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Have you ever known a girl who went out with a guy who was a complete dolt but who could help her get ahead socially?
(And not to pick on women, it just as easily happens in reverse.) Those decisions are based more on economic theory of the 19th and 20th centuries than on any sort of biblical notion of desire for the opposite sex.
It turns out there are some clear answers to that question.
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They knew what was "normal." Prior to the 20th century, "normal" was determined within families and local communities, but now a "higher authority," with wide-spread circulation and readership, began to form a national consciousness. With the onset of the sexual revolution the question arose, "Why would a man court and woo a woman when he could gain a chief benefit of marriage, namely sexual gratification, for free with no commitment?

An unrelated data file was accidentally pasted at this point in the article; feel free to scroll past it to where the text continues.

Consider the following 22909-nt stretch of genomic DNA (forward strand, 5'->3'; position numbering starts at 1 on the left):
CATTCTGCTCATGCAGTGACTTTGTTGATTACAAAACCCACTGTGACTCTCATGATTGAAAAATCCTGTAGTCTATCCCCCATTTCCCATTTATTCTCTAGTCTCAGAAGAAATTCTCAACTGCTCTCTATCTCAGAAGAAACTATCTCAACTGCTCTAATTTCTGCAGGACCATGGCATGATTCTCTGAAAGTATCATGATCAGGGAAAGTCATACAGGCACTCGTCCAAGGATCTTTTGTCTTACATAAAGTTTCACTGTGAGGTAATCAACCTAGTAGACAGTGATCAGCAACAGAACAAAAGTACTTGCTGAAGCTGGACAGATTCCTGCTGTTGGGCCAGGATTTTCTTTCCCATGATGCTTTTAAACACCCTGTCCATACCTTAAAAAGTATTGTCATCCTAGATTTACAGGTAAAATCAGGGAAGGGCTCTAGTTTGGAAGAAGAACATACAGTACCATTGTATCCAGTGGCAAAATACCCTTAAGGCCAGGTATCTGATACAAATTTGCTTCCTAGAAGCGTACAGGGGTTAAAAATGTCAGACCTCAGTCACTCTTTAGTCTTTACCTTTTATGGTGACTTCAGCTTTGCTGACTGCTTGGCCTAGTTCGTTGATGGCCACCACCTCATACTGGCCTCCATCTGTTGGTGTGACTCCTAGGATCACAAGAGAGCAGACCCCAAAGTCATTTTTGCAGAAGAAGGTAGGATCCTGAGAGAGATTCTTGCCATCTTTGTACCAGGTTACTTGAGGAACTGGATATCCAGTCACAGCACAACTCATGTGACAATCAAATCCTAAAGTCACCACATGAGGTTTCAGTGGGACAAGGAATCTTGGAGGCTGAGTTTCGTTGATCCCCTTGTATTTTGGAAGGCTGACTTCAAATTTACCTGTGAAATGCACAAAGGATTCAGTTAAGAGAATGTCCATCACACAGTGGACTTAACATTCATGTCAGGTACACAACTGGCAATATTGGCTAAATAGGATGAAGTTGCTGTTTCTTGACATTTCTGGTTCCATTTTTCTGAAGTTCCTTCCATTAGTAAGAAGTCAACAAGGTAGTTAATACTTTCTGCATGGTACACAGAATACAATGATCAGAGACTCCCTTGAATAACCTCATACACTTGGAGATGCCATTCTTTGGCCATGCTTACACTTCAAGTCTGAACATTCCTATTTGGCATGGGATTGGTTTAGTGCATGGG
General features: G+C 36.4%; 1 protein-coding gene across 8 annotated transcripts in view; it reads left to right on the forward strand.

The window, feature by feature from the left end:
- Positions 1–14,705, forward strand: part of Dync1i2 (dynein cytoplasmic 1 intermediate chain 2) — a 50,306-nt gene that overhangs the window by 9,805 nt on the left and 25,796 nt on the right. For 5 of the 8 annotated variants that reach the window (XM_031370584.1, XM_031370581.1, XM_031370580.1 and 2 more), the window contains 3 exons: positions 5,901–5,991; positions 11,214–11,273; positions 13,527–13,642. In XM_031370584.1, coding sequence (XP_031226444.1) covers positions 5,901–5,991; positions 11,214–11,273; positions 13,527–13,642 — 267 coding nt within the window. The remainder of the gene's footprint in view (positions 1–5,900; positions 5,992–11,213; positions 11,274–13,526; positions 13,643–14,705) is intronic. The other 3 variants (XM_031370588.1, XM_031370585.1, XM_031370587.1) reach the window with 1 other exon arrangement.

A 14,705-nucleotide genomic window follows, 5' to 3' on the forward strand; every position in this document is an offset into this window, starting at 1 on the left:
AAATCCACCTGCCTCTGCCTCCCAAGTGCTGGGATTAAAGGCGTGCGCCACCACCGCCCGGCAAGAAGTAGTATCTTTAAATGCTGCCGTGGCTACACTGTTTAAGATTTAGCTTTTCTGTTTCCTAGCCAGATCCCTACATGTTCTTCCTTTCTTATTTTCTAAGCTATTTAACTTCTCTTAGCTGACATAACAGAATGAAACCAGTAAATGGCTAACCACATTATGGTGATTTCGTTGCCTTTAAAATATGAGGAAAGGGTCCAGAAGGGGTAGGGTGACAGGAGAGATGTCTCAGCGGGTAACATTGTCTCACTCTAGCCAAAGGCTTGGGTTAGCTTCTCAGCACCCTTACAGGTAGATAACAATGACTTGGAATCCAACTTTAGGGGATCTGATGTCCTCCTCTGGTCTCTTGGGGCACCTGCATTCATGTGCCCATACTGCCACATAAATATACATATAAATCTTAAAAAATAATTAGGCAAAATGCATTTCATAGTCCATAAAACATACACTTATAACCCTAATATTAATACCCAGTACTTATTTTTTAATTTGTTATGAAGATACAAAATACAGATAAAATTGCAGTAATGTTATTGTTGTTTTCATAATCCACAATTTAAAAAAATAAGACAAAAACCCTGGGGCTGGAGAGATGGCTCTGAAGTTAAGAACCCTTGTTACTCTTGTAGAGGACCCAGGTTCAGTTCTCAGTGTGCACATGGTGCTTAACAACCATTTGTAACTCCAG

" (Friendship "with benefits" is a contemporary example.) Closely related to this is the invention of birth control.
It's one of those words with which most people are familiar, but have vastly differing opinions of what it means. It summons visions of men women with small tokens of affection and asking their hand in marriage on bended knee.
For social scientists, studies of courtship usually look at the process of "mate selection." (Social scientists, among whom I number myself from time to time, will never be accused of being romantics.) For the purpose of this article the , prior to the early 20th century, courtship involved one man and one woman spending intentional time together to get to know each other with the expressed purpose of evaluating the other as a potential husband or wife.
Fourthly, we find a change in the models and metaphors used to describe the home and family.